We sometimes find that the most valuable features in Digital Commons are not necessarily the most obvious– in this instance, we are talking about the automatically generated PDF cover pages. At last check, we found that around 80% of all visitors to Digital Commons repository content landed directly on the PDF from a Google or Google Scholar search, meaning that these cover pages are quite possibly the most viewed real estate in your IR.
So what value do cover pages bring? As much as 5% of traffic to a Digital Commons repository comes from the active links on the cover pages, so they are a significant source of referral traffic for your repository. Want more? Google Scholar crawlers index articles with cover page pages more quickly and accurately because of well formatted and standardized bibliographic metadata: stamped cover pages help with discoverability.
As far as we are concerned, however, the greatest value of the institutionally branded cover pages is that they provide context to readers who come from Google and don’t know whether or not to “trust” this source. To illustrate this point, below is a blog post that we recently ran across, written by a scholar who found himself precisely in that situation. If you have ever wondered what a scholar thinks when she lands on your cover pages, this blog serves as an excellent proxy. Emphasis is the author’s.
“Raising visibility of repository contents for internet users”
By Pablo de Castro
Nowadays it has become commonplace to criticize institutional repositories for their lack of content specificity: you can’t tell what version of the document is being made available, there is a lot of materials of insufficient quality in there, everything’s mixed up, etc. When one has devoted a good part of one’s professional career to develop such useful resources, this criticism is a bit painful to take. It’s true IRs have weaknesses, even lots of weaknesses, but there is quite a number of people across the world working to solve them and to improve IR content quality and description. And IRs do have a decent collection of advantages alright – that should also be acknowledged to be fair. I shall now highlight one of those advantages, incidentally not even the most important one.
This morning I was looking for some bibliography on research data management performed via institutional repositories for a report I’m currently working at. So I googled research data management institutional repositories and this is what I got:
The reference that caught my attention was of course the one with the red square around it: seems to be called Institutional Repositories and Research Data and seems to be coming from Purdue University Library in the US, although the exact source is difficult to tell from the URL there: docs.lib.purdue.edu/cgi/viewcontent.cgi?…research.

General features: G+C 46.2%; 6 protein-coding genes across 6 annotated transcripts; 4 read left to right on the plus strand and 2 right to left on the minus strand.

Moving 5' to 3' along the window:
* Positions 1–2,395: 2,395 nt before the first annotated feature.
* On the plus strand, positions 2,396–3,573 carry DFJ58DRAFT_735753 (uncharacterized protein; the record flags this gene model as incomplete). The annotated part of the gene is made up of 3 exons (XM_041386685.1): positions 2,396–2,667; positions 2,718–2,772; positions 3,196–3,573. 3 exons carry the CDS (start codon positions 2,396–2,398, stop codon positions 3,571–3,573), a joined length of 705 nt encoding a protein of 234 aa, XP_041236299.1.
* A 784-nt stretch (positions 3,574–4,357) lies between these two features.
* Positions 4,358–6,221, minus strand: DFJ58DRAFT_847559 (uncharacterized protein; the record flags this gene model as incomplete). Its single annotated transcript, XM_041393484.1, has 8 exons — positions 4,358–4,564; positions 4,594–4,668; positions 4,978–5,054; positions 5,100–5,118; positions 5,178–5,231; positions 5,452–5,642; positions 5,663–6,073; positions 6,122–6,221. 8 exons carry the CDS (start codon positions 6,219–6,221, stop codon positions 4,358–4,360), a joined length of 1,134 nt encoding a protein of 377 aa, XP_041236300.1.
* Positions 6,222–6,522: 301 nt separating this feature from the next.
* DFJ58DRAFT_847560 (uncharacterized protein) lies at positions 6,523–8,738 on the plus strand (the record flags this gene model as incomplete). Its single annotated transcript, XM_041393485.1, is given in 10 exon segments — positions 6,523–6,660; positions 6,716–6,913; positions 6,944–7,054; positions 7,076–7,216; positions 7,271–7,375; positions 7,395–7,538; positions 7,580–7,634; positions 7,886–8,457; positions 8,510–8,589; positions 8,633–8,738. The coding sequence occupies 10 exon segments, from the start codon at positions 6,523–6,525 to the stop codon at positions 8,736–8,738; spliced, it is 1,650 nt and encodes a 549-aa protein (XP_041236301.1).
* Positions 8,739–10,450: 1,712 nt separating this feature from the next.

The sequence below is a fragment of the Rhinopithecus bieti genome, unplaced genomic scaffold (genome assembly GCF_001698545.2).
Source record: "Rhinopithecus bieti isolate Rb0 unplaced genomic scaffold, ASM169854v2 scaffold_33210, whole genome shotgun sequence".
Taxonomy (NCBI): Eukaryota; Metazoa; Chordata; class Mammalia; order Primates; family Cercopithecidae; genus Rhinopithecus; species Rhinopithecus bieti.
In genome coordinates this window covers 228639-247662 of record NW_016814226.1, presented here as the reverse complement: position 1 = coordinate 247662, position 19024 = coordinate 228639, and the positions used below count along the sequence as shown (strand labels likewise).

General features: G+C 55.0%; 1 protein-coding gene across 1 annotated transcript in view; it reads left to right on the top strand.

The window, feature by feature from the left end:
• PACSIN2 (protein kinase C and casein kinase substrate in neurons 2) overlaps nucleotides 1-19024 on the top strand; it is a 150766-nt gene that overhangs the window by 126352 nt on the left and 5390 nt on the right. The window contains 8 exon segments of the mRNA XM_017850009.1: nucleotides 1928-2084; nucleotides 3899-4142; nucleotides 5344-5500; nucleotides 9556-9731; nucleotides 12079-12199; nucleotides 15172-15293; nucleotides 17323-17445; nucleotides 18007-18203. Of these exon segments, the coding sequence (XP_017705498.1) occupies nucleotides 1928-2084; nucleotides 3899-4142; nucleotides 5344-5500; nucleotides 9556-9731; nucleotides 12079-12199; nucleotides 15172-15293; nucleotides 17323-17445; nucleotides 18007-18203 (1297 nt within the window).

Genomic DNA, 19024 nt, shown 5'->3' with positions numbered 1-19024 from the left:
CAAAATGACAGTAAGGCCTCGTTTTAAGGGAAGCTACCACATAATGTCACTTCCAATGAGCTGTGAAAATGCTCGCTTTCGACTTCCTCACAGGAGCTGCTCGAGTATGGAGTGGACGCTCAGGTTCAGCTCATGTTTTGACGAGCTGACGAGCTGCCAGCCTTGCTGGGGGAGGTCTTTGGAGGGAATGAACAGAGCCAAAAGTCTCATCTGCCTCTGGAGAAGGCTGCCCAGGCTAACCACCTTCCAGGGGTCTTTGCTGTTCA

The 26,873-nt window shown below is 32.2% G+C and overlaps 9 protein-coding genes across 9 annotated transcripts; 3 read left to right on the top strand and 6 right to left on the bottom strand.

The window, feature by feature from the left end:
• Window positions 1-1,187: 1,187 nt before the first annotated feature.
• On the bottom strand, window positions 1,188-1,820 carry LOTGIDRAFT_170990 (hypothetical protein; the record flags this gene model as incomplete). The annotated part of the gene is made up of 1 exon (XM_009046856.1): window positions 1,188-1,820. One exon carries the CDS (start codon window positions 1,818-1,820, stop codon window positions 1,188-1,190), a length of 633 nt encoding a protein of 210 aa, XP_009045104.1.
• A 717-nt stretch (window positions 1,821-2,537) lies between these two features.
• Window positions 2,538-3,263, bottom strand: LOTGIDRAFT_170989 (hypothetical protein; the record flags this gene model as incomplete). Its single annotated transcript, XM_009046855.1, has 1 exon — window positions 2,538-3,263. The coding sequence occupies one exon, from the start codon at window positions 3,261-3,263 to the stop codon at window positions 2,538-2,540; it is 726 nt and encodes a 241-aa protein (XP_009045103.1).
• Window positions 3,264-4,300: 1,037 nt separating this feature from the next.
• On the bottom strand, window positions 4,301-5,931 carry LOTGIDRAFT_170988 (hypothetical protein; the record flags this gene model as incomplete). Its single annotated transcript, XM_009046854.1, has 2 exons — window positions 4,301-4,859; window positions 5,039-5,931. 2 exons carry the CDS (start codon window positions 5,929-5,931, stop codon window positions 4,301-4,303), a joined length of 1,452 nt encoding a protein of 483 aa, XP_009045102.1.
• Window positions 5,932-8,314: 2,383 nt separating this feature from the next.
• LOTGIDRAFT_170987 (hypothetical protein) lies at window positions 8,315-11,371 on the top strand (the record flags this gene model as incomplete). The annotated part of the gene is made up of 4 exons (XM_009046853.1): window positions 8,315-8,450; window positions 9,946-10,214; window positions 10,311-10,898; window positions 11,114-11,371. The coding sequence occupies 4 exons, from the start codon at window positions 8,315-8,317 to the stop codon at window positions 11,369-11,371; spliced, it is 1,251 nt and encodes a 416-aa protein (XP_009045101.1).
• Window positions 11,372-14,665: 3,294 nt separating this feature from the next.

When I opened it I was simply delighted to find this “Institutional Repositories and Research Data Curation in a Distributed Environment” report by Michael Witt and I was also quite amazed to see its publication date – there are clearly several speeds out there in research data management implementation.
When trying to figure out how to cite this report I suddenly became aware of the document head: Purdue University, Purdue ePubs, Libraries research Publications, Purdue Libraries. Had this document by any chance been retrieved from an Institutional Repository? So I checked the footnote: “This document has been made available through Purdue e-Pubs, a service of the Purdue University Libraries. Please contact firstname.lastname@example.org for additional information”. I was simply ecstatic.
I remember having had this discussion about inserting document covers into repository contents more than once when I worked as IR manager. The arguments for not doing it were always the same: we do have too many documents in the repository by now to start re-processing them all and we should instead focus on getting even more of them filed into the IR. These are quite good arguments indeed, but it’s the kind of argument that lead to the issues we’re now bitterly complaining about. It’s a fact that IRs can be properly managed, that a great improvement in description standards has taken place and that there is a still a long way to go until we reach a consensus on a description standard that can please researchers. But not too many IRs that I know of have implemented this rather simple strategy of providing their documents a cover so that users will be able to identify their source and subsequently give it some credit. Of course there are lots of exceptions to this -if you’re in the UK or the US you will say that’s something every average repository has already cared for, see for instance this example from Enlighten repository in Glasgow or this other one from the LSE repo in London– but I’d say most IRs, even top-ranked ones, lack this small but very useful feature – since given the joint Open Access repository content figures nowadays, the repository+google/googlescholar combination is pretty much unbeatable. I would even dare to suggest some kind of harmonised international seal for identifying reliable research content coming from an institutional repository from their very cover – so that the user will be able to give credit where credit is due.
Let me finish this piece of advocacy with a recommendation to read the abovementioned Purdue University Library report to any colleague interested in potential opportunities for starting out research data management initiatives from the University Library.”